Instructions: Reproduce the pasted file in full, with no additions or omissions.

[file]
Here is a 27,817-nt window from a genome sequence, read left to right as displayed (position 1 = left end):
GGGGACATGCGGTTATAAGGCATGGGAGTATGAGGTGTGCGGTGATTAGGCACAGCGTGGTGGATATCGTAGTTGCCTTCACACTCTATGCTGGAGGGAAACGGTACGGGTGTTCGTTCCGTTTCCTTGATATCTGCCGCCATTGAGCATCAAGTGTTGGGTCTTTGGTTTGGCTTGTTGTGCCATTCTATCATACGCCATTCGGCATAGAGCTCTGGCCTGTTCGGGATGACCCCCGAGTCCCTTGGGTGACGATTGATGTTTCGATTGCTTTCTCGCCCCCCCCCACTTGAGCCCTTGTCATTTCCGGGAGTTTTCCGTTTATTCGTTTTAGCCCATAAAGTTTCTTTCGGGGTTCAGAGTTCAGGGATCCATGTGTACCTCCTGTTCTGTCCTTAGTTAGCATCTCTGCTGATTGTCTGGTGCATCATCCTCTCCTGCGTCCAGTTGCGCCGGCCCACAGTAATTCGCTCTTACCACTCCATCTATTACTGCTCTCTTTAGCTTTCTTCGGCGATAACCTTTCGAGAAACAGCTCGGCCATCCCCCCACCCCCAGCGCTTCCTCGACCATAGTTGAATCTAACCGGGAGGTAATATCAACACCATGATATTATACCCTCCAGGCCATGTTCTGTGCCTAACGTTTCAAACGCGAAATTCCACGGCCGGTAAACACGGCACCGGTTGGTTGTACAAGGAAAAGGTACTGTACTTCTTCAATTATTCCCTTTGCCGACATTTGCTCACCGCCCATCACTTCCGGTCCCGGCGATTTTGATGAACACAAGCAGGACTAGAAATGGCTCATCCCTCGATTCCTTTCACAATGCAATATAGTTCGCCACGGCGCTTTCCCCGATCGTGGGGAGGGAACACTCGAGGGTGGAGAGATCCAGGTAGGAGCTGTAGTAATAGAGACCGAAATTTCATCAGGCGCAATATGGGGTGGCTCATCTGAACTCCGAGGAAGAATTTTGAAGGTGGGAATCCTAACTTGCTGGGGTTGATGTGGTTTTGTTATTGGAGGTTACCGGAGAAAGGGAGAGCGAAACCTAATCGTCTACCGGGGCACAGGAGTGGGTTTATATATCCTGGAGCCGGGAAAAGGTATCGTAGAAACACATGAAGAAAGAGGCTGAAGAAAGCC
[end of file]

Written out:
Here is a 27,817-nt window from a genome sequence, read left to right as displayed (position 1 = left end):
GGGGACATGCGGTTATAAGGCATGGGAGTATGAGGTGTGCGGTGATTAGGCACAGCGTGGTGGATATCGTAGTTGCCTTCACACTCTATGCTGGAGGGAAACGGTACGGGTGTTCGTTCCGTTTCCTTGATATCTGCCGCCATTGAGCATCAAGTGTTGGGTCTTTGGTTTGGCTTGTTGTGCCATTCTATCATACGCCATTCGGCATAGAGCTCTGGCCTGTTCGGGATGACCCCCGAGTCCCTTGGGTGACGATTGATGTTTCGATTGCTTTCTCGCCCCCCCCCACTTGAGCCCTTGTCATTTCCGGGAGTTTTCCGTTTATTCGTTTTAGCCCATAAAGTTTCTTTCGGGGTTCAGAGTTCAGGGATCCATGTGTACCTCCTGTTCTGTCCTTAGTTAGCATCTCTGCTGATTGTCTGGTGCATCATCCTCTCCTGCGTCCAGTTGCGCCGGCCCACAGTAATTCGCTCTTACCACTCCATCTATTACTGCTCTCTTTAGCTTTCTTCGGCGATAACCTTTCGAGAAACAGCTCGGCCATCCCCCCACCCCCAGCGCTTCCTCGACCATAGTTGAATCTAACCGGGAGGTAATATCAACACCATGATATTATACCCTCCAGGCCATGTTCTGTGCCTAACGTTTCAAACGCGAAATTCCACGGCCGGTAAACACGGCACCGGTTGGTTGTACAAGGAAAAGGTACTGTACTTCTTCAATTATTCCCTTTGCCGACATTTGCTCACCGCCCATCACTTCCGGTCCCGGCGATTTTGATGAACACAAGCAGGACTAGAAATGGCTCATCCCTCGATTCCTTTCACAATGCAATATAGTTCGCCACGGCGCTTTCCCCGATCGTGGGGAGGGAACACTCGAGGGTGGAGAGATCCAGGTAGGAGCTGTAGTAATAGAGACCGAAATTTCATCAGGCGCAATATGGGGTGGCTCATCTGAACTCCGAGGAAGAATTTTGAAGGTGGGAATCCTAACTTGCTGGGGTTGATGTGGTTTTGTTATTGGAGGTTACCGGAGAAAGGGAGAGCGAAACCTAATCGTCTACCGGGGCACAGGAGTGGGTTTATATATCCTGGAGCCGGGAAAAGGTATCGTAGAAACACATGAAGAAAGAGGCTGAAGAAAGCC